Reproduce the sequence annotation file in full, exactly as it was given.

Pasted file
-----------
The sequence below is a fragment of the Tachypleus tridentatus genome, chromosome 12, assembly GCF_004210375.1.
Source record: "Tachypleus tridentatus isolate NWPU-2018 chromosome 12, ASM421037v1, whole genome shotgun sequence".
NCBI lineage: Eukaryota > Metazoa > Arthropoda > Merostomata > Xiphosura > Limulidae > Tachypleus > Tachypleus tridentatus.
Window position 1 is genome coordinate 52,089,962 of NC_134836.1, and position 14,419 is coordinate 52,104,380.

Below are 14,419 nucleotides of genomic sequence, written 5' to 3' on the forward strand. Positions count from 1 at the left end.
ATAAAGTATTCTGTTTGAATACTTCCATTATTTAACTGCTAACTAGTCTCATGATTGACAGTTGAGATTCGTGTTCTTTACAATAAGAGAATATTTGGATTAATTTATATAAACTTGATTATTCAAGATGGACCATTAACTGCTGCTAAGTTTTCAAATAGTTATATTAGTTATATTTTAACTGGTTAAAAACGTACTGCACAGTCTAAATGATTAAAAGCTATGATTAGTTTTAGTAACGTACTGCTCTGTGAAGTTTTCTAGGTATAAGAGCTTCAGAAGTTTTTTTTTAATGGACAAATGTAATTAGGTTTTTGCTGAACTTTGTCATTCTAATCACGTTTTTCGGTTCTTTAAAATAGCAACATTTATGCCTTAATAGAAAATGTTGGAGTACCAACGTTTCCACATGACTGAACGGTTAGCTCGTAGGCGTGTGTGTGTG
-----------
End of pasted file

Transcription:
The sequence below is a fragment of the Tachypleus tridentatus genome, chromosome 12, assembly GCF_004210375.1.
Source record: "Tachypleus tridentatus isolate NWPU-2018 chromosome 12, ASM421037v1, whole genome shotgun sequence".
NCBI lineage: Eukaryota > Metazoa > Arthropoda > Merostomata > Xiphosura > Limulidae > Tachypleus > Tachypleus tridentatus.
Window position 1 is genome coordinate 52,089,962 of NC_134836.1, and position 14,419 is coordinate 52,104,380.

Below are 14,419 nucleotides of genomic sequence, written 5' to 3' on the forward strand. Positions count from 1 at the left end.
ATAAAGTATTCTGTTTGAATACTTCCATTATTTAACTGCTAACTAGTCTCATGATTGACAGTTGAGATTCGTGTTCTTTACAATAAGAGAATATTTGGATTAATTTATATAAACTTGATTATTCAAGATGGACCATTAACTGCTGCTAAGTTTTCAAATAGTTATATTAGTTATATTTTAACTGGTTAAAAACGTACTGCACAGTCTAAATGATTAAAAGCTATGATTAGTTTTAGTAACGTACTGCTCTGTGAAGTTTTCTAGGTATAAGAGCTTCAGAAGTTTTTTTTTAATGGACAAATGTAATTAGGTTTTTGCTGAACTTTGTCATTCTAATCACGTTTTTCGGTTCTTTAAAATAGCAACATTTATGCCTTAATAGAAAATGTTGGAGTACCAACGTTTCCACATGACTGAACGGTTAGCTCGTAGGCGTGTGTGTGTG